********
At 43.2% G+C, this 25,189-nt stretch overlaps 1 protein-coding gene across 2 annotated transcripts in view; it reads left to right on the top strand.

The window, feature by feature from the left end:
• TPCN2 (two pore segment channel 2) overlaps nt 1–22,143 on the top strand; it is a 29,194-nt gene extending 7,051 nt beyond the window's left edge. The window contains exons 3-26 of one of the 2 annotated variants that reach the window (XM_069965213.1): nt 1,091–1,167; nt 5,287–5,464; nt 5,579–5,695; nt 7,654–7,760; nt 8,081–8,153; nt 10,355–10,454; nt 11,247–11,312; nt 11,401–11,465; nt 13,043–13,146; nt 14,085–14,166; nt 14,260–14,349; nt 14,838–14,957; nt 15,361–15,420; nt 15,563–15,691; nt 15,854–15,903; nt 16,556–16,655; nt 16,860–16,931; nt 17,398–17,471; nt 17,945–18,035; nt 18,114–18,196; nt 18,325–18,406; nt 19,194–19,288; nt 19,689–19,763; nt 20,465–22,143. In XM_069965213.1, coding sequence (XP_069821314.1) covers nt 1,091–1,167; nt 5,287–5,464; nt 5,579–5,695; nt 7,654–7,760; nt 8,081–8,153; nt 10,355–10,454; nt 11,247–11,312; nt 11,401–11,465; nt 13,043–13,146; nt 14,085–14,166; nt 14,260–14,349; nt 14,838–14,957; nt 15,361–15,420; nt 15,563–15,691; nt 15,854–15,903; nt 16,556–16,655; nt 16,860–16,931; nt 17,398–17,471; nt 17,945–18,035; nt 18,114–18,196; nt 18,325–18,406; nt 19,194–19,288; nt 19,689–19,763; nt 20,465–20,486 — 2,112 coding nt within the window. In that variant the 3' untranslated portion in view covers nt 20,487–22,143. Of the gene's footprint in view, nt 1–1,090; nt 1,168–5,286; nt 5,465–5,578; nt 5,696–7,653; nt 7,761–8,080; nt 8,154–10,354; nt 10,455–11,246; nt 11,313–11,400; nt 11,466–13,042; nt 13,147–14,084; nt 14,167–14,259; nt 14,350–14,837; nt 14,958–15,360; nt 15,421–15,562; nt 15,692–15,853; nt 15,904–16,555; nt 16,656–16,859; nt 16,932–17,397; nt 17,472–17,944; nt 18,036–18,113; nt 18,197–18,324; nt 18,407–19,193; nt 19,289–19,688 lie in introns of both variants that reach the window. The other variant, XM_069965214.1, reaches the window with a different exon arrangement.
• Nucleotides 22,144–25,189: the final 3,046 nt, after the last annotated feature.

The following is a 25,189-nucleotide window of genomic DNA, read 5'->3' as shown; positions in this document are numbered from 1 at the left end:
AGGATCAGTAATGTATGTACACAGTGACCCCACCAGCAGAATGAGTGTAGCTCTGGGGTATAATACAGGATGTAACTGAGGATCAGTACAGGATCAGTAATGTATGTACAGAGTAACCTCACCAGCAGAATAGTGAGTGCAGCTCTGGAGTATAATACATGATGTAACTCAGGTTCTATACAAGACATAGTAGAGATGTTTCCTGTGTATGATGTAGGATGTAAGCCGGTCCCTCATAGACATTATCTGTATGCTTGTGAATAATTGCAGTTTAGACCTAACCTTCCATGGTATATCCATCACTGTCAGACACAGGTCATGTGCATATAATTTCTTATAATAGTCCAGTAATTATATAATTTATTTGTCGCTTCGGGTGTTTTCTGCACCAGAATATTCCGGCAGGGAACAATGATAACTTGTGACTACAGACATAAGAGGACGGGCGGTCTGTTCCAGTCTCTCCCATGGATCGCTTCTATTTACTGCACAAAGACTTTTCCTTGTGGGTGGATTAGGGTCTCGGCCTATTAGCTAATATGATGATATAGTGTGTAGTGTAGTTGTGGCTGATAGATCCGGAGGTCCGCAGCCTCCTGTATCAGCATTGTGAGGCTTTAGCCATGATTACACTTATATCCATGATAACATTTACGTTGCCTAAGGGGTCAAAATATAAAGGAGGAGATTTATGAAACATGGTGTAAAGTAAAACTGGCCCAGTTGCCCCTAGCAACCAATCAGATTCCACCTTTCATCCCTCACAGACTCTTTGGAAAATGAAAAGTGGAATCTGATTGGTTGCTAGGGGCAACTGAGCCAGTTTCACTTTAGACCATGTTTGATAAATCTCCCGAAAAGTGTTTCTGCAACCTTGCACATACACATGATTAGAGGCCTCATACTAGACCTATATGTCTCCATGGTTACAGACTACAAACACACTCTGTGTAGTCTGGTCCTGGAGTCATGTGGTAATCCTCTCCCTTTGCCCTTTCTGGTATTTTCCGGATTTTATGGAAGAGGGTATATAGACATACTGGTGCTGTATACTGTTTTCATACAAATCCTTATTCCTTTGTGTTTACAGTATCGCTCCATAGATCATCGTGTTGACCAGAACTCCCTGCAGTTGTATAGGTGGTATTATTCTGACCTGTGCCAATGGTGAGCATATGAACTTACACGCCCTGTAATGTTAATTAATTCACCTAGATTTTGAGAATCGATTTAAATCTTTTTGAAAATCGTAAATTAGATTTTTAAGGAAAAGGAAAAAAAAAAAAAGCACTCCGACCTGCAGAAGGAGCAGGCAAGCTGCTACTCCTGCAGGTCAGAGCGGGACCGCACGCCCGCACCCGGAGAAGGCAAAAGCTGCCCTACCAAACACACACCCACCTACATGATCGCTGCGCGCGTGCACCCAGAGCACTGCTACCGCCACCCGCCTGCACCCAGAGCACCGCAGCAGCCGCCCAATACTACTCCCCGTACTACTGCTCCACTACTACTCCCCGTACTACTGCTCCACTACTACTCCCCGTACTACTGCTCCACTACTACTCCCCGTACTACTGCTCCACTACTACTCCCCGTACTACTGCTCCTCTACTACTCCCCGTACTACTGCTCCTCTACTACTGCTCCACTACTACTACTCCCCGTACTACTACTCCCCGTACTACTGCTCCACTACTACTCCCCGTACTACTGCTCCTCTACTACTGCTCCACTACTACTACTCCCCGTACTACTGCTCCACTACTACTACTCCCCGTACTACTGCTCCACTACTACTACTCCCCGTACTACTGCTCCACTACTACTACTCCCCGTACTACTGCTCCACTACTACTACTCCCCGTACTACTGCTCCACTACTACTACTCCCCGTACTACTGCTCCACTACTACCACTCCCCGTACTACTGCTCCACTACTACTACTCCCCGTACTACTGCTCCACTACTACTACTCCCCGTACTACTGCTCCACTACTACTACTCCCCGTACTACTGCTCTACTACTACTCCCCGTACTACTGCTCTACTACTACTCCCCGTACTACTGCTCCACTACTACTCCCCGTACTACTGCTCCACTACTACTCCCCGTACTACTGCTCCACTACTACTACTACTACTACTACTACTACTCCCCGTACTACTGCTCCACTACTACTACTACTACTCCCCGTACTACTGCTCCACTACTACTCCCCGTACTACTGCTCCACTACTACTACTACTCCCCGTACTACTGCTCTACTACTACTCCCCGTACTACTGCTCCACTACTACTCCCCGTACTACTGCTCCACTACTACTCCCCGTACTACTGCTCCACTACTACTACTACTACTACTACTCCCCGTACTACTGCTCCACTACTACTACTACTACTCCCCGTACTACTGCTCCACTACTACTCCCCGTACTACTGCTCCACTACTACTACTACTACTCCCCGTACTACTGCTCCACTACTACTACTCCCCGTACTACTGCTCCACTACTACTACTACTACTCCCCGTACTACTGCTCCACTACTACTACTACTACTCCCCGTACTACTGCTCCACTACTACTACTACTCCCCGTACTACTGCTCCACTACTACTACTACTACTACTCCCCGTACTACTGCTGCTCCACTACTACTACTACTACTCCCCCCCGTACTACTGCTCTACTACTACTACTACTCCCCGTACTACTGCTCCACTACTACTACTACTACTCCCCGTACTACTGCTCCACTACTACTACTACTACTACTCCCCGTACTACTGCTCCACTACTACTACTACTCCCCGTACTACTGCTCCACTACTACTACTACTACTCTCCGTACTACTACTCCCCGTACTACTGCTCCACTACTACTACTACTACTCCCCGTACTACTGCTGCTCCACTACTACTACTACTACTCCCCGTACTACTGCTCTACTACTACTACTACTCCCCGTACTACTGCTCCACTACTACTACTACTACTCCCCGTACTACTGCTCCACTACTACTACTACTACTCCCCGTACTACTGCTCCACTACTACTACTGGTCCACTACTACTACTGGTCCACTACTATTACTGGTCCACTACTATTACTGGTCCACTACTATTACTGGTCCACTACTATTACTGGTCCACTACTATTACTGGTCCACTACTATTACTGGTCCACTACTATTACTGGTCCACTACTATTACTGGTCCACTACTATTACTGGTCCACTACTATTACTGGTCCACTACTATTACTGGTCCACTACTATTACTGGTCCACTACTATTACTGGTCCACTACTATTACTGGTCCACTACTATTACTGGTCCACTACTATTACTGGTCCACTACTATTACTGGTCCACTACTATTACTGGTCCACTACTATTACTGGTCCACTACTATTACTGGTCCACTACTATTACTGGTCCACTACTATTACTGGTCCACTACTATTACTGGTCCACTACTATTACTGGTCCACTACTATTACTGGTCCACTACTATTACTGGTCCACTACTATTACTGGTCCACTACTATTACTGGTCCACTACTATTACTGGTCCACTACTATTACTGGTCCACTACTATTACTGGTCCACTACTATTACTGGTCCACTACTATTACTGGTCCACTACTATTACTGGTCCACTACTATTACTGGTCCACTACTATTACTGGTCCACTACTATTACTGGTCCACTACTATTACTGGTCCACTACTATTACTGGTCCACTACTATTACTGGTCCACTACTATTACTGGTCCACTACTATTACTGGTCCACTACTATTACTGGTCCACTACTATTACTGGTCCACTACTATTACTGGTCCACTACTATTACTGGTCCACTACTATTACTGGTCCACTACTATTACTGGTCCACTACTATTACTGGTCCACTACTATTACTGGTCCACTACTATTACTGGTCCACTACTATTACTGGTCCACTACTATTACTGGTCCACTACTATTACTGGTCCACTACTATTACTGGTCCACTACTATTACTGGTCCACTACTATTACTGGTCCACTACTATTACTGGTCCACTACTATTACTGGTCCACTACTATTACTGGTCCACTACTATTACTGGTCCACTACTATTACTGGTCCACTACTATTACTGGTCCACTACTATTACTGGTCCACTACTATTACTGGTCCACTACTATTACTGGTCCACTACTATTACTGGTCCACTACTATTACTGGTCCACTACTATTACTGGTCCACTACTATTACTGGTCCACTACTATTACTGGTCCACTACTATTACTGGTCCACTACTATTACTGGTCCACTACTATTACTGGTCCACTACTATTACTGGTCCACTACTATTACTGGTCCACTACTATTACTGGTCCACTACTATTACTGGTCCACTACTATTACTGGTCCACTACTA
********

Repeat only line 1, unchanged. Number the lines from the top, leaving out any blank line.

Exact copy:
At 43.2% G+C, this 25,189-nt stretch overlaps 1 protein-coding gene across 2 annotated transcripts in view; it reads left to right on the top strand.